In the Eggs chapter of The Haven’s Kitchen Cooking School, we explore the ways that time and temperature affect the taste and texture of various egg preparations. Timing, particularly when boiling eggs, is a precise practice if you like your eggs a certain way. The elusive goal is the cozy ooze of a soft-to-medium boiled egg. Consider how to balance these factors when attempting this:

• the size of your eggs

• whether or not you’re tempering them

• whether you add your eggs to the water before or after it comes to a boil


Boiled-Egg-Grid_1050How to achieve that elusive soft-medium custard yolk: 1. Bring a pot of water to a roiling boil. 2. Gently drop your straight-from-the-refrigerator egg into the water. 3. Set the timer for six minutes. 4. Create an ice bath. 5. Drop your six-minute egg into the ice bath for a easier peel. 


To achieve the perfect soft-to-medium custardy yolk, we discovered that an untempered egg submerged into already-boiling water for six minutes yielded the best results. When six minutes are up, we recommend shocking the eggs in an ice bath to stop them from cooking further. This also makes them easier to peel.

I found that a few members of our team had specifics to share about how they like their eggs, in terms of timing and texture. Grace, a barista in our café, has tried cooking eggs a few different ways in her favorite dish. She likes Shoyu Tamago, an egg boiled in a mixture of soy sauce, cooking wine, sugar, and scallions. Growing up, her mom’s recipe involved a hard-boiled egg, but when she took on the recipe herself, she played with the timing and found that a soft boil was her favorite.


sauces_multiple_700We like to explore the infinite ways you can dress up an egg for maximum eating pleasure.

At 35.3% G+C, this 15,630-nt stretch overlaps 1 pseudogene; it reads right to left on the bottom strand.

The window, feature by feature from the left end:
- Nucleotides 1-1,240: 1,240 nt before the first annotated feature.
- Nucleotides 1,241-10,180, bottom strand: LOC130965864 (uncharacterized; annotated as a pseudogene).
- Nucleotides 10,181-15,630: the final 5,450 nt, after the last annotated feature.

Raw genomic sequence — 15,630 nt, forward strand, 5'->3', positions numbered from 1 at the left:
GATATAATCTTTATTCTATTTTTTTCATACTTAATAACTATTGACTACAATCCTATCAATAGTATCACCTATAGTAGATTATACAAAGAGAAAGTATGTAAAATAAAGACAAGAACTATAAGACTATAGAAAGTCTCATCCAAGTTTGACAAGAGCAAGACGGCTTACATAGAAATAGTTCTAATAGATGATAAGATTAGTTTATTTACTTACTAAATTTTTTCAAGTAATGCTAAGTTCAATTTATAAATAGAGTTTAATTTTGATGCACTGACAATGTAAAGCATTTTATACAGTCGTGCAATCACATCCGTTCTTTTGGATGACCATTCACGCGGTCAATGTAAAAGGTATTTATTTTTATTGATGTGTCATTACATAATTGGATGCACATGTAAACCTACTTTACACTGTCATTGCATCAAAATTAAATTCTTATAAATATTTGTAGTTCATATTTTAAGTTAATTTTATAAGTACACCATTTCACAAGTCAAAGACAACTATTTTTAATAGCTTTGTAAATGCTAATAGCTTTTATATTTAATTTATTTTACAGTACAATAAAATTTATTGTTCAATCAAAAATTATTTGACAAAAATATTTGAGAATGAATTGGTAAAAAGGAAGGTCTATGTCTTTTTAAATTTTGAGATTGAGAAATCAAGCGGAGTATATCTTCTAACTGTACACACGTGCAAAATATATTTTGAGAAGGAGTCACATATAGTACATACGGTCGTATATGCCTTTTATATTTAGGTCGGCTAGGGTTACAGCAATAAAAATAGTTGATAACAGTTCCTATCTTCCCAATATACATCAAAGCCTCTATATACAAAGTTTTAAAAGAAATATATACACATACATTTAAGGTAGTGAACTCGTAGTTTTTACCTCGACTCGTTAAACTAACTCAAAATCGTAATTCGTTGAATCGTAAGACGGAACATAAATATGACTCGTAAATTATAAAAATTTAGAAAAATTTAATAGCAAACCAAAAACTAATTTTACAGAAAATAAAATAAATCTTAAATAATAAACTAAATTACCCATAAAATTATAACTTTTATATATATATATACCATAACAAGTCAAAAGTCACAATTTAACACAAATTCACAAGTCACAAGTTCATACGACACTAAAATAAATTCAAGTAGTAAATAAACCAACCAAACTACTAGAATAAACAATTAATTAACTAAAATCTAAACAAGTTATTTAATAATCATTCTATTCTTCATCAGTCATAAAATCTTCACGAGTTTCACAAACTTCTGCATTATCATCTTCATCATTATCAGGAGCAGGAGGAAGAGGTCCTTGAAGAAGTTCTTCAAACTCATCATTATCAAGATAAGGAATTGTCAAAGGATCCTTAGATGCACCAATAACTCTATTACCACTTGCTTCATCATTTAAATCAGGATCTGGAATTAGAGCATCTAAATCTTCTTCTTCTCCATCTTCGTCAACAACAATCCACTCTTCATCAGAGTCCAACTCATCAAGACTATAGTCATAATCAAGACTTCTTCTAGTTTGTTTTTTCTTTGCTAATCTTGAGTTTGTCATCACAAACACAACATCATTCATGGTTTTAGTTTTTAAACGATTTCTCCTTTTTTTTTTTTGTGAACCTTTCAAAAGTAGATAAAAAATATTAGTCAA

Greg Green, a cook on our Retail team, feels so strongly about his eggs over medium that he won’t order them in a restaurant. He knows two people who can prepare eggs the way he likes them: his mom and himself. He fries his bacon first, then cooks his eggs in the bacon fat. Over medium to low heat, he cooks them for three and a half minutes on one side, then two minutes on the other. This achieves his perfect texture: egg whites that are set and a runny yolk. He seasons his eggs with salt and pepper, and eats them with grits, toast, or potatoes to soak up the yolk.


three-dishes_eggstyle_700The possibilities are endless. From left to right: Hard-boiled egg salad with herbed mayonnaise; medium-boiled with Haven's Kitchen Sauces Romesco and tabbouleh; soft-boiled with Haven's Kitchen Sauces Chimichurri and ricotta.  

With as many egg preparations as there are members of our Haven’s Kitchen team, our conversations were a fun way to see the variety that comes from experiment and play, as well as a peek into the people and memories that influence the egg dishes we love.



Huevos Divorciados


Follow along as we cook our way this summer through our cookbook, The Haven's Kitchen Cooking School. Find our stories on our blog, Instagram, Facebook or through our hashtags: #havenskitchencookbook, #hknycookbook and #cookwithconfidence.